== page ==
Omicron is unlikely to be the last variant of Covid-19 to emerge, but human immune systems will win, Northern Ireland’s chief medical officer has said.
Sir Michael McBride said the vaccination programme, particularly the booster jab, will tip the balance.
The death of six patients who had previously tested positive for the virus and another 2,706 cases were notified in the region on Monday.
Hospitals remained under pressure – with 387 Covid-positive patients in hospital, of whom 31 were in intensive care.
Staff direct drivers at a Covid mobile testing unit at Dungannon Leisure centre car park, in Co Tyrone (Oliver McVeigh/PA)
Sir Michael said the region is set to reach the peak of the Omicron wave in the next couple of weeks.
He urged the taking up of vaccination.
“Variants will always arise,” he told the PA news agency.
“This is not the last variant that we have seen, there will be variants after Omicron, we have still, unfortunately, more letters in the Greek alphabet which we will use as those become detected, but what we can say is that increasingly our immune system is in a much better place, our immune system wins in the end and it wins particularly when we tip the balance in its favour and that means all of us getting the vaccine, all of us getting our booster vaccine.
“What we have seen time and time again – even though the pressure is on the virus to mutate, to become more transmissible, to escape from the vaccines – time and time again, we have seen the vaccines that we have still offer very good protection against severe disease and hospitalisation, and that’s important.”
Sir Michael said there had been a huge surge of people coming forward for vaccination, but there has been a significant slowdown since Christmas Eve.
He said getting all the jabs meant you are 90% more likely to avoid severe disease and require hospital admission.
“We have seen that right across the United Kingdom as people deferred getting their booster jab over the holiday period, but now we’re back, holidays are behind us, it’s really important that people don’t rely on two jabs to give them protection,” he said.
“We now know that three jabs are necessary to protect against severe disease, including reducing the risk of hospitalisation, so don’t sit at home and worry about Covid and Omicron – if you’ve your first dose, your second dose, the best thing you can do to keep you out of hospital is to get your booster dose.”
Earlier, Sir Michael said case numbers will “increasingly become a less reliable indicator” of how extensive the epidemic in this wave is.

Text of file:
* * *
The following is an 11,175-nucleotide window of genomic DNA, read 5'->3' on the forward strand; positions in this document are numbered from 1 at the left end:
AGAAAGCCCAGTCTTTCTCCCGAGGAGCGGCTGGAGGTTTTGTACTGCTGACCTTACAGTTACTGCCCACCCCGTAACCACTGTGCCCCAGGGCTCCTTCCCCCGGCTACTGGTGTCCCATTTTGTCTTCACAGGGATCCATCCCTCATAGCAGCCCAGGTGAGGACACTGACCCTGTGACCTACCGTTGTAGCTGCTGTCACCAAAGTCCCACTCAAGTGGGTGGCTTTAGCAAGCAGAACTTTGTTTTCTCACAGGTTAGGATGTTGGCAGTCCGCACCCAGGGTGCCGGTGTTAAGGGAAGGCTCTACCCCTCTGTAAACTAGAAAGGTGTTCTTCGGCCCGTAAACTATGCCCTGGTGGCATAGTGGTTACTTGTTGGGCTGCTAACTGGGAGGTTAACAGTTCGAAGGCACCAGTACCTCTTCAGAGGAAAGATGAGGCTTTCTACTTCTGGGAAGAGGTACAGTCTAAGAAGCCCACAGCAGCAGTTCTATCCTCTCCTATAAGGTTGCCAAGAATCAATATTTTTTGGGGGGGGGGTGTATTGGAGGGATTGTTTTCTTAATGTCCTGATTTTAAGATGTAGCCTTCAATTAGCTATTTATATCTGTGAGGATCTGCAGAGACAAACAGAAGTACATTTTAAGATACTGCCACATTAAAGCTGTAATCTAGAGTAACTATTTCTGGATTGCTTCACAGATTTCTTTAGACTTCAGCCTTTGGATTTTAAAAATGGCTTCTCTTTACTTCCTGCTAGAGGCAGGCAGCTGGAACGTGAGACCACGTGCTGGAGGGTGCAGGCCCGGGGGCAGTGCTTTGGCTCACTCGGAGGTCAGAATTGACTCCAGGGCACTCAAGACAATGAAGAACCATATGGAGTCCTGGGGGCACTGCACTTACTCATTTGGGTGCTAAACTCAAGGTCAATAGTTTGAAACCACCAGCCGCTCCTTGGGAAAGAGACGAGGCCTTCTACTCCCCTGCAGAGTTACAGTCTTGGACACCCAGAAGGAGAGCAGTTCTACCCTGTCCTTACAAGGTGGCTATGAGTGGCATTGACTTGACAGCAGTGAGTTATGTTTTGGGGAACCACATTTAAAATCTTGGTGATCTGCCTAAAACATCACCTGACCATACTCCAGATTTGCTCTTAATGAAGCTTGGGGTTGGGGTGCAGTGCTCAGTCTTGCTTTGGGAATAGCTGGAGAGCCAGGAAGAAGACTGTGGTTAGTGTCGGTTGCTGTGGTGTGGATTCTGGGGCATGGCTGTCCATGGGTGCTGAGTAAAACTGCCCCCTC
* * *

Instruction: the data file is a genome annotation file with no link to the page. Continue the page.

“We’ve seen a significant change in testing behaviour, we’ve brought about some changes in our testing strategy with removing the requirements for confirmatory PCR tests, but it’s really important that people still report their positive lateral flow tests because that’s important for contact tracing,” he told BBC Radio Ulster’s Good Morning Ulster programme.
Northern Ireland’s chief medical officer, Sir Michael McBride, receives his Covid-19 booster jab (Brian Lawless/PA)
“I think the true peak we’re likely to see in the next couple of weeks, the next one-two weeks.
“I think the numbers will be much higher than we’re actually reporting and are much higher than we’re currently reporting.
“It’s important to bear in mind that hospital pressures continue to increase and we will see pressures there peak towards the latter end of January and into early February.
“There is a long and difficult time ahead for our health service and we can all play our part by getting our vaccine, getting our booster and protecting the health service.”
Asked about Northern Ireland having the worst infection rate in the UK, Sir Michael said comparing regions is complicated, pointing out that there is more testing in Northern Ireland than the rest of the UK.
“We’re testing more people in Northern Ireland than any other part of the UK, we have done for some time… we’re testing more people in Northern Ireland compared to the Republic of Ireland, and clearly the more people you test, the more cases you detect – because obviously a third of cases are asymptomatic,” he said.
Some 58,000 new cases of the virus have been reported in Northern Ireland since the start of 2022 – more than the total for the first six months of 2021.